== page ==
This blog post represents an effort at engaged anthropology in which the anthropologist Ida Susser is working with the scholar/activist Kevin Poperl in the analysis of a new form of social intervention.
As we sit here in Barcelona, a historic center of anarchism and left resistance, the questions debated in the most recent Focaal special section “Exploring the urban commons” confront us. As demonstrators take to the streets following the unauthorized referendum for Catalonian independence, many of the people involved are fighting for a new independent state, others are demanding a people’s right to choose, and still others are protesting police brutality and the legacy of Franco represented by the current ruling party. Is this an instance of commoning, or is it an instance of nationalist exclusivity? The dilemma of the relation of nationalism to progressive liberation is an old one, but always historically contingent, and appearing in a new form in this exploration of the commons.
Vicente Navarro is a leading analyst of the history and origins of the financial crisis in Spain (and Europe in general) and an economic adviser to Podemos. His book There Are Alternatives (Hay Alternativas: Propuestas para Crear Empleo y Bienestar Social en España), written with economists Juan Torres and Alberto Garzón, became an inspiration to the Indignados movement. Asked by Podemos, Navarro and Torres developed a new economic policy outlining the challenges of the current era and economic strategies that serve the people rather than the corporations. Podemos distributed this publication under the title An Economic Project for the People (Un Proyecto Económico para la Gente). Presented by Pablo Iglesias and the authors, the project became a major media event, denounced by banks and corporate representatives all over Europe and acclaimed by many throughout Spain.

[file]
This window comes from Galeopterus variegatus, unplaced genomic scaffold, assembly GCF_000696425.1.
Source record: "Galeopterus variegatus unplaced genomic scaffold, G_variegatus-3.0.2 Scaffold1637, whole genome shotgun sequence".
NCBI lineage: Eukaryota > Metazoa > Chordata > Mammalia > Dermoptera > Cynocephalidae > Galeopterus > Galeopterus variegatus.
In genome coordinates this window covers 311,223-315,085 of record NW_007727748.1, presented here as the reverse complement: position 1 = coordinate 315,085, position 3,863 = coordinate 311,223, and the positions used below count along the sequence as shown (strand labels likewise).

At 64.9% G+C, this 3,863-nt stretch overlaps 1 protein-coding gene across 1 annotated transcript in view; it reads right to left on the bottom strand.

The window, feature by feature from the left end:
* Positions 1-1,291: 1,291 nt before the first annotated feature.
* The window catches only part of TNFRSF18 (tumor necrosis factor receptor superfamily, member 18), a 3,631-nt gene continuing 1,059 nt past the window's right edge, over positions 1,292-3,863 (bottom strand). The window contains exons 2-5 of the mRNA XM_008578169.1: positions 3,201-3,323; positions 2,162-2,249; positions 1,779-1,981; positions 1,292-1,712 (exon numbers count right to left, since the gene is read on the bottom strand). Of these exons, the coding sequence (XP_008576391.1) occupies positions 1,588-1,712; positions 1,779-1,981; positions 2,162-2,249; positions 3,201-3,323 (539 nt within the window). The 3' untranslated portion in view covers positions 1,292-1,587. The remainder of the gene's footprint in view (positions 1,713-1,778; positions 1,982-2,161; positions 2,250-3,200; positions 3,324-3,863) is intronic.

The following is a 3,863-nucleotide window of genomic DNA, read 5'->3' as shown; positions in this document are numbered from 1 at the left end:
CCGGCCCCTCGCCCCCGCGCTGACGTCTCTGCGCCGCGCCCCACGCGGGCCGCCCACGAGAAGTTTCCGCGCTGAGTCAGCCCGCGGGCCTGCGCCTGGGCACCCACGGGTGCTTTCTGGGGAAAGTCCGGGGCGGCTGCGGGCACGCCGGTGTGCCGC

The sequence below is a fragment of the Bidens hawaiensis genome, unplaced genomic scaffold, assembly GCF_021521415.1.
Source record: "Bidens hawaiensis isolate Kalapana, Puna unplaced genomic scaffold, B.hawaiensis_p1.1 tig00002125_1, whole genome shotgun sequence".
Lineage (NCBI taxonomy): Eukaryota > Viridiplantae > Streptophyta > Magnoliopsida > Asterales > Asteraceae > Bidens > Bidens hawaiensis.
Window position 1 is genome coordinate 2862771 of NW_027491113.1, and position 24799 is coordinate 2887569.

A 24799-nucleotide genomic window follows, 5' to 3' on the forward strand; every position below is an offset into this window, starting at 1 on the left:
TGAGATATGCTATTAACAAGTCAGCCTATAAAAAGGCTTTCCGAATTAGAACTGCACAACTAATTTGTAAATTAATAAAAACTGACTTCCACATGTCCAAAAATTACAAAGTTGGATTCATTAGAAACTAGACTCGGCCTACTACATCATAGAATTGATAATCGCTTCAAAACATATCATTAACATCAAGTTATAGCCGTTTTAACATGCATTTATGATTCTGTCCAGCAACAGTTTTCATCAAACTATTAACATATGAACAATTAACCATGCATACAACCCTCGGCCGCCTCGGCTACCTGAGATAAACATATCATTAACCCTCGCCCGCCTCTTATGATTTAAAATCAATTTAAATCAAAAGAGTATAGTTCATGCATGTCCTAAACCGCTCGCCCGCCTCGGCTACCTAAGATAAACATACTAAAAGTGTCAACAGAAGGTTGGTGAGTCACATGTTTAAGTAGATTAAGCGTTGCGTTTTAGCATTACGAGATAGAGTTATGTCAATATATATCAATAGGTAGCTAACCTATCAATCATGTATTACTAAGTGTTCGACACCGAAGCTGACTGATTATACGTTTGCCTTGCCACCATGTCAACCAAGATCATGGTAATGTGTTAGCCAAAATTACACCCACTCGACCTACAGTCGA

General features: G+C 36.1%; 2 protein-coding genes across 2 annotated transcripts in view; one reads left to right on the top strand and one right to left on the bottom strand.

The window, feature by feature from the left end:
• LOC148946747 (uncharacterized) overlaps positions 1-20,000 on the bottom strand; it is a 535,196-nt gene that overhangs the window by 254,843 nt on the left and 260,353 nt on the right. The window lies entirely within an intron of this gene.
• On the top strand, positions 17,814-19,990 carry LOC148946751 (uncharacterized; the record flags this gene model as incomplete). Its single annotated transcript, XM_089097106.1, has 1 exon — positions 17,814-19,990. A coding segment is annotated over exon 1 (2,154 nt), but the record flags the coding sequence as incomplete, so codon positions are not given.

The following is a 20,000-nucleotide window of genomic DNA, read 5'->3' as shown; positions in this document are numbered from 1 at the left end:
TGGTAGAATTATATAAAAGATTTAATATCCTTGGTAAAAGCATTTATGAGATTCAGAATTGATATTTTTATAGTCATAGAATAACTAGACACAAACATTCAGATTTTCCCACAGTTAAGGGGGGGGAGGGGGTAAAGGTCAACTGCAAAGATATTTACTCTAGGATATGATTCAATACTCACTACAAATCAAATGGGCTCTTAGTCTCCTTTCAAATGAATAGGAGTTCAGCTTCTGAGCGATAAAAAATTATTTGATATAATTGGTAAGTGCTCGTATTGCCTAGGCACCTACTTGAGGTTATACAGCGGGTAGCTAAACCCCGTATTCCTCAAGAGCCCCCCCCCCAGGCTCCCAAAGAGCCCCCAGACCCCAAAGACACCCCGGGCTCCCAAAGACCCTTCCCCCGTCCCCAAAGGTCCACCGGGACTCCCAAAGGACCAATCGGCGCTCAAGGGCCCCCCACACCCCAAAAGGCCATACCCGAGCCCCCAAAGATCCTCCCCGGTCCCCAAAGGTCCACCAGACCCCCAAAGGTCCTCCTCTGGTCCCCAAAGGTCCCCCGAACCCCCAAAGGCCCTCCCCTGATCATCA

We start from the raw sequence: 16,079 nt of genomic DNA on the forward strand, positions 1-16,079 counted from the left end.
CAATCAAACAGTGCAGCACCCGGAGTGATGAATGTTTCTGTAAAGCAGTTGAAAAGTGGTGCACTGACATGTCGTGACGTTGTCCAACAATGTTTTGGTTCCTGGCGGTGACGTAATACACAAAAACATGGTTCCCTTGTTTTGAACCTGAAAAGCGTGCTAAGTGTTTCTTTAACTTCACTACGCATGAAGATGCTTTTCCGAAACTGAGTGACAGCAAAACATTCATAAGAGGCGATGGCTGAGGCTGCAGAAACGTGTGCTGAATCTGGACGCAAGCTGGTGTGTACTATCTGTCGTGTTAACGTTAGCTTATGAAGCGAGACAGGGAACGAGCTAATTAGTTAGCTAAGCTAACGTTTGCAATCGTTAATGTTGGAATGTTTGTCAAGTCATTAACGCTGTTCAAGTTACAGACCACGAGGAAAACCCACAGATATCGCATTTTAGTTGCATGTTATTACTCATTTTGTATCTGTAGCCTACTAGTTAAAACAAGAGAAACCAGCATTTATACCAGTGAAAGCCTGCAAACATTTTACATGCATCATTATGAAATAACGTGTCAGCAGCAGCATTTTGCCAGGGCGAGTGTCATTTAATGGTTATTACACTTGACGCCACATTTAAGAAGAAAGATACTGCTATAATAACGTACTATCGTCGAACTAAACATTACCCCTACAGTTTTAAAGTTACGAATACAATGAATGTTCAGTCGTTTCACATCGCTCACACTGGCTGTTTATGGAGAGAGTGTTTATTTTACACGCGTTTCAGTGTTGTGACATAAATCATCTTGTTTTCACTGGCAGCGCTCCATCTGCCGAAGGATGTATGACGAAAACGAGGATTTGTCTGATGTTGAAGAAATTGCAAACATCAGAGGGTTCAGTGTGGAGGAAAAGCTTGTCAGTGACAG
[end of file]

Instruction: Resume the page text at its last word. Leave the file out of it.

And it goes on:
This paper is an effort to understand social movements in the United States with respect to regimes of accumulation (following somewhat in the footsteps of social theorists such as Gavin Smith (2011) and Jane Collins (2012). Here, I review recent approaches to theorizing social movements of the neoliberal era and then attempt to understand the emergence of various movements over time in New York City. As Don Kalb (2014: 174) has called for, this is part of an ongoing project “to rediscover … the interconnected populist histories, contestations and emergent ‘class compasses’” generated in the urban capitalist context.